Daniel Pocock: How did the world ever work without Facebook?

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Almost every day, somebody tells me there is no way they can survive without some social media like Facebook or Twitter. Otherwise mature adults fearful that without these dubious services, they would have no human contact ever again, they would die of hunger and the sky would come crashing down too.

It is particularly disturbing for me to hear this attitude from community activists and campaigners. These are people who aspire to change the world, but can you really change the system using the tools the system gives you?

Revolutionaries like Gandi and the Bolsheviks don’t have a lot in common: but both of them changed the world and both of them did so by going against the system. Gandi, of course, relied on non-violence while the Bolsheviks continued to rely on violence long after taking power. Neither of them needed social media but both are likely to be remembered far longer than any viral video clip you have seen recently.

With US border guards asking visitors for their Facebook profiles and Mark Zuckerberg being a regular participant at secretive Bilderberg meetings, it should be clear that Facebook and conventional social media is not on your side, it’s on theirs.

Kettling has never been easier

When street protests erupt in major cities such as London, the police build fences around the protesters, cutting them off from the rest of the world. They become an island in the middle of the city, like a construction site or broken down bus that everybody else goes around. The police then set about arresting one person at a time, taking their name and photograph and then slowly letting them leave in different directions. This strategy is called kettling.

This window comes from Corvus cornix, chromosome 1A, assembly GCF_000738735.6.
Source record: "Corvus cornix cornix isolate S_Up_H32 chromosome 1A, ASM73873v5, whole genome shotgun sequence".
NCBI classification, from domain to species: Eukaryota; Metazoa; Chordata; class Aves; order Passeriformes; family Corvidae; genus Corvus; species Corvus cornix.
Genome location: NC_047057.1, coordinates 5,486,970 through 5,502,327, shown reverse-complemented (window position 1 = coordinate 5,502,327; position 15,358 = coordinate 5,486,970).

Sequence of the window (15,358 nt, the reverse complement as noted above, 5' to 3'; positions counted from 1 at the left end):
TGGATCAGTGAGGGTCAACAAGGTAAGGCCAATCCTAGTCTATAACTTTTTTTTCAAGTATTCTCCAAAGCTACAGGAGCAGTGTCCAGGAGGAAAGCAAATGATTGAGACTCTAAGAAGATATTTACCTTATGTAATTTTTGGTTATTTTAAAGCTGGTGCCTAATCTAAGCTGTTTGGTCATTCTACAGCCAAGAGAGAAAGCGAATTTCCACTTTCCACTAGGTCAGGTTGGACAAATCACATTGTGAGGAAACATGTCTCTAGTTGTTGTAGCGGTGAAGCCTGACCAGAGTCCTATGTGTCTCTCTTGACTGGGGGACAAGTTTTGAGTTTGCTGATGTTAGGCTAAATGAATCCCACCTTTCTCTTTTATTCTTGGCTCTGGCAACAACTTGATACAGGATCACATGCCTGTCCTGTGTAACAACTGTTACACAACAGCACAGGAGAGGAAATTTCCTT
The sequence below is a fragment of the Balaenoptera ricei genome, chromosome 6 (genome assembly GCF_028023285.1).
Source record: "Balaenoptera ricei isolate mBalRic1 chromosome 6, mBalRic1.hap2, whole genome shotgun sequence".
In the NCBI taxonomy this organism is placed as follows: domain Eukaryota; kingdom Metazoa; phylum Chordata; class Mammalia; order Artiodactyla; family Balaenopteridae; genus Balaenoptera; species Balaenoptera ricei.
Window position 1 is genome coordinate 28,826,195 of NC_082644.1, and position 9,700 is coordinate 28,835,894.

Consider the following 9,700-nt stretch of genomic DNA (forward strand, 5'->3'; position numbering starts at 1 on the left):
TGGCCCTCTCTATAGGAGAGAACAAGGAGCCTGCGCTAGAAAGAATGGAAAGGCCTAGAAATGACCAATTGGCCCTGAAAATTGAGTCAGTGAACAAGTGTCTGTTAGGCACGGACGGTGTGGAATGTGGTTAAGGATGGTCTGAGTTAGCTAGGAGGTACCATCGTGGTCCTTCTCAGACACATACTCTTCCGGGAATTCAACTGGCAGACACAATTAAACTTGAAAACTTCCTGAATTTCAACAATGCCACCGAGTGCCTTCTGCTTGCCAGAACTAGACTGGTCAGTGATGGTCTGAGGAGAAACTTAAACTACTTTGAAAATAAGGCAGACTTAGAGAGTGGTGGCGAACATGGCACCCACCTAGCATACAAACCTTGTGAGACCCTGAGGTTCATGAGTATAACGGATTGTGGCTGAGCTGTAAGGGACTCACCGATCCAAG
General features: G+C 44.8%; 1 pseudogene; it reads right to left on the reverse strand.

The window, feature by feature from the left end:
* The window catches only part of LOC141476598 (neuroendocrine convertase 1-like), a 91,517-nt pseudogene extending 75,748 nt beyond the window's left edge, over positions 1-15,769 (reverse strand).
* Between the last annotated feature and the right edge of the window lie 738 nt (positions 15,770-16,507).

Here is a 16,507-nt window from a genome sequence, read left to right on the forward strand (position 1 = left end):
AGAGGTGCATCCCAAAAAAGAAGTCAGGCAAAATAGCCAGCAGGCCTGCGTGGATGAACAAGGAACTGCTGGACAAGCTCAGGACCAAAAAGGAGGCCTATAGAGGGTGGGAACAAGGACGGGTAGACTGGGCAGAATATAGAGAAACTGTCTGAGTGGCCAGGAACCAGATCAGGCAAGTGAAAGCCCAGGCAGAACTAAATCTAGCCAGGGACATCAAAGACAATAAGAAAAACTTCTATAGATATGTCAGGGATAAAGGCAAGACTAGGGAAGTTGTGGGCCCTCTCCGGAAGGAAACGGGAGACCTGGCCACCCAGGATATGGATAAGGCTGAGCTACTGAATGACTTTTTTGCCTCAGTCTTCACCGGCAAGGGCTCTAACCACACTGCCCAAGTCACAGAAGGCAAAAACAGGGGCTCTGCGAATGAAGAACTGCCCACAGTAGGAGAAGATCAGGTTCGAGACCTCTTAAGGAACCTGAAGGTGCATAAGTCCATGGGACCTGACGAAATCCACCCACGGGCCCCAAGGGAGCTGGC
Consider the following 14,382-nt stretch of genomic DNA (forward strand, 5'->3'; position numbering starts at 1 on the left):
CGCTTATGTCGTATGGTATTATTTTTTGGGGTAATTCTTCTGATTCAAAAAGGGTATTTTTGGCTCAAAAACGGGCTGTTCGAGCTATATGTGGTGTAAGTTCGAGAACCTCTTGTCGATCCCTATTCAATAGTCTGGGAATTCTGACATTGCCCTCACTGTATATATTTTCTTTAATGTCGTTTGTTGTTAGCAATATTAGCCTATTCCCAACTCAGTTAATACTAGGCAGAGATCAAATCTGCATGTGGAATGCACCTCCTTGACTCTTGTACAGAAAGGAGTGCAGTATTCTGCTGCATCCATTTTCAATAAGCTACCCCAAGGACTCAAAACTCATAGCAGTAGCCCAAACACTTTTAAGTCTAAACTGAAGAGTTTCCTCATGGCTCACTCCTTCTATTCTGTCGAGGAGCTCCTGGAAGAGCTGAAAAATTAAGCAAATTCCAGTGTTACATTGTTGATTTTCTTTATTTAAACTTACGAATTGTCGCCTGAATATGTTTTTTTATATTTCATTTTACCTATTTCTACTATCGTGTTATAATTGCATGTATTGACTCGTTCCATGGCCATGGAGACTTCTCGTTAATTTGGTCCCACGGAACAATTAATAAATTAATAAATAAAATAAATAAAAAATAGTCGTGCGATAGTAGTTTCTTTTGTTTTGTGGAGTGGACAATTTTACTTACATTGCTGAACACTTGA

Facebook helps kettle activists in their arm chair. The police state can gather far more data about them, while their impact is even more muted than if they ventured out of their home.

You are more likely to win the lottery than make a viral campaign

Every week there is news about some social media campaign that has gone viral. Every day, marketing professionals, professional campaigners and motivated activists sit at their computer spending hours trying to replicate this phenomenon.

Do the math: how many of these campaigns can really be viral success stories? Society can only absorb a small number of these campaigns at any one time. For most of the people trying to ignite such campaigns, their time and energy is wasted, much like money spent buying lottery tickets and with odds that are just as bad.

It is far better to focus on the quality of your work in other ways than to waste any time on social media. If you do something that is truly extraordinary, then other people will pick it up and share it for you and that is how a viral campaign really begins. The time and effort you put into trying to force something to become viral is wasting the energy and concentration you need to make something that is worthy of really being viral.

An earthquake and an escaped lion never needed to announce themselves on social media to become an instant hit. If your news isn’t extraordinary enough for random people to spontaneously post, share and tweet it in the first place, how can it ever go far?

The news media deliberately over-rates social media

News media outlets, including TV, radio and print, gain a significant benefit crowd-sourcing live information, free of charge, from the public on social media. It is only logical that they will cheer on social media sites and give them regular attention. Have you noticed that whenever Facebook’s publicity department makes an announcement, the media are quick to publish it ahead of more significant stories about social or economic issues that impact our lives? Why do you think the media puts Facebook up on a podium like this, ahead of all other industries, if the media aren’t getting something out of it too?

The tail doesn’t wag the dog